The Seattle Department of Transportation ordered 10 new streetcars in the fall, at a cost of $52 million, as it planned to link the two existing streetcar lines with a new line along First Avenue through downtown.
The new streetcars that Seattle ordered to expand the downtown streetcar system are heavier and longer than the ones the city now operates, and it’s unclear if they’ll work on the current track and fit in the maintenance barn, Mayor Jenny Durkan’s office said Tuesday.
The Seattle Department of Transportation (SDOT) ordered 10 new streetcars in the fall, at a cost of $52 million, as it planned to link the two existing streetcar lines with a new line along First Avenue through downtown.
But Durkan halted that work in March and ordered an independent review of the project’s finances, after a Seattle Times report said costs to operate the new system could be 50 percent higher than SDOT had publicly stated.
That independent review, by consultant KPMG, was supposed to be completed within 90 days, a deadline that came and went this past month.
Most Read Local Stories
- Where to see the total lunar eclipse Sunday
- As STEM majors soar at UW, interest in humanities shrinks — a potentially costly loss
- Seattle Times poll finds strong support for more transit — but not bike lanes
- Teen dies after shooting in Renton Walmart parking lot Sunday
- New poll: Tolling freeways, city streets deeply unpopular across the board in Seattle and King County
The projected cost to build the project already has risen to $200 million from what had initially been about $150 million.
The KPMG report, the mayor’s office said, found a possible “additional capital shortfall” to build the new line.
Durkan’s office has declined to share draft reports from KPMG. It now says the report should be finished in August.
“The KPMG analysis was much more complex than initially expected — including the review of thousands of estimates, design materials and correspondence,” Durkan’s office wrote Tuesday.
The mayor’s office said a more detailed “engineering review is critical to understanding the cost and feasibility of the project.”
It is unclear if the new streetcars, ordered from manufacturer CAF USA, are compatible with the streetcar system. The city’s contract with CAF USA does allow it to cancel the order, for any reason, provided the city pays for work that’s already done.
“It appears the error will require either a change order for design of the streetcars or incur new costs for construction of new or retrofitted maintenance barns,” City Councilmember Lisa Herbold, a longtime skeptic of the streetcar project, wrote in a blog post last week.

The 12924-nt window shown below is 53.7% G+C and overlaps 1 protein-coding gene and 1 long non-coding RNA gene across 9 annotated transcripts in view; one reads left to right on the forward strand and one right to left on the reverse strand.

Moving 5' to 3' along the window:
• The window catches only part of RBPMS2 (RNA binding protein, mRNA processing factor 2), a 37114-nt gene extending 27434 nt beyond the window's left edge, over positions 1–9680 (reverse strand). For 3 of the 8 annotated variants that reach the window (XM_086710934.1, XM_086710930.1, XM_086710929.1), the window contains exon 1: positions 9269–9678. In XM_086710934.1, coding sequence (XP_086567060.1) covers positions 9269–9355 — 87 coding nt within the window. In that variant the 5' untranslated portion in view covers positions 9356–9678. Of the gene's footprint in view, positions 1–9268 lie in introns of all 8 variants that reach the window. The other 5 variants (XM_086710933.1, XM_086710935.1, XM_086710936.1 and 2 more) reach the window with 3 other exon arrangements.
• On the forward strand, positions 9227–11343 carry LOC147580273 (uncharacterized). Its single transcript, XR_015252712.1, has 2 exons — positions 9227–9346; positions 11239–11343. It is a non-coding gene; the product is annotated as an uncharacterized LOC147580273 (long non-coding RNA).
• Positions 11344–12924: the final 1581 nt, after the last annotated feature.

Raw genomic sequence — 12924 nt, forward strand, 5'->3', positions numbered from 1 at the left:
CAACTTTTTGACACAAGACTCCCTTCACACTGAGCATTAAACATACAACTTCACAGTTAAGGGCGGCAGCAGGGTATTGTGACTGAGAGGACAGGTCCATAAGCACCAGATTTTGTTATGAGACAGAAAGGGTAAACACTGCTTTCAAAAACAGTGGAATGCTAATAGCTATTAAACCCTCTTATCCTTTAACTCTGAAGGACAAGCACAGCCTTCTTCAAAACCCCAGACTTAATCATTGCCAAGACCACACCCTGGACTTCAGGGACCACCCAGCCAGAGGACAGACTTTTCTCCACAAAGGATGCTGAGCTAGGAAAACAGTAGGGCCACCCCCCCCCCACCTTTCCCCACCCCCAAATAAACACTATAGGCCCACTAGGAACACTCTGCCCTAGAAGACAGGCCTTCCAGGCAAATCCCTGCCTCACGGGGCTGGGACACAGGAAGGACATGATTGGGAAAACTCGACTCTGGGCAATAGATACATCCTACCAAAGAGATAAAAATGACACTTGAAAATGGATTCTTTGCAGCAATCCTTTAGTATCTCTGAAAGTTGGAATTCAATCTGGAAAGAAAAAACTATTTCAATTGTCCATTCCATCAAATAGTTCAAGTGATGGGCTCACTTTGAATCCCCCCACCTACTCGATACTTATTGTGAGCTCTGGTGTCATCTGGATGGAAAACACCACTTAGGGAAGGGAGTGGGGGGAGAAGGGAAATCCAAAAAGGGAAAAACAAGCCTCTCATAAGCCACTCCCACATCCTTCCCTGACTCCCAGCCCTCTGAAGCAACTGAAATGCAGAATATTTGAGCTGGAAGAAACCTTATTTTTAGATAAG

The streetcars the city now owns and operates are made by a different company, Inekon. The city opted for a new manufacturer after Inekon fell behind schedule on cars for the First Hill streetcar line, which opened two years late.
The city asked for a fairly broad list of specifications in the new streetcars, but almost all of the options are longer and heavier than the Inekon cars currently in use.
The city’s contract with CAF USA asks for streetcars between 65 and 75.5 feet long.
The Inekon streetcars are about 66 feet, according to the company.
The CAF USA streetcars are supposed to have a maximum weight of 82,000 pounds to about 95,000 pounds, according to the contract requirements.
But the Inekon streetcars are only about 60,000 pounds, according to the company.
Both the length and weight requirements for the new streetcars were also changed at some point during the contract process to allow for longer and heavier vehicles.
But the new streetcars do not seem to be wider than the current ones. The contract requests streetcars that are 2.45 meters wide (about 8 feet), while Inekon says the current streetcars are 2.46 meters wide. And both sets of streetcars have a track gauge specified at an identical 1.435 meters.
“How does the width and length of the new cars impact the maintenance barn?” Durkan’s office wrote. “Are the new vehicles compatible with the current track gauge? If not, what options, costs and disruptions to service would there be to retrofitting the tracks?”
Ridership on the city’s two existing streetcar lines has lagged expectations, but SDOT predicted that connecting the two lines with a First Avenue line would cause ridership to soar exponentially.
Last month, a coalition of about a hundred business owners and individuals wrote to Durkan, urging her to go ahead with the streetcar project, which they called essential for downtown mobility as the city continues to grow.
That coalition met with Deputy Mayor Shefali Ranganathan on Tuesday.
The project, they noted, has secured $50 million in federal funding with $25 million more likely to follow. That money would almost certainly have to be returned if the project is scrapped.
“This project will finally connect Chinatown-International District and Pioneer Square to the rest of our center city and South Lake Union,” the coalition wrote. “These neighborhoods endured years of streetcar and utility construction, for which they were promised a connected, center city streetcar network.”
There is no timeline for a final decision on the project.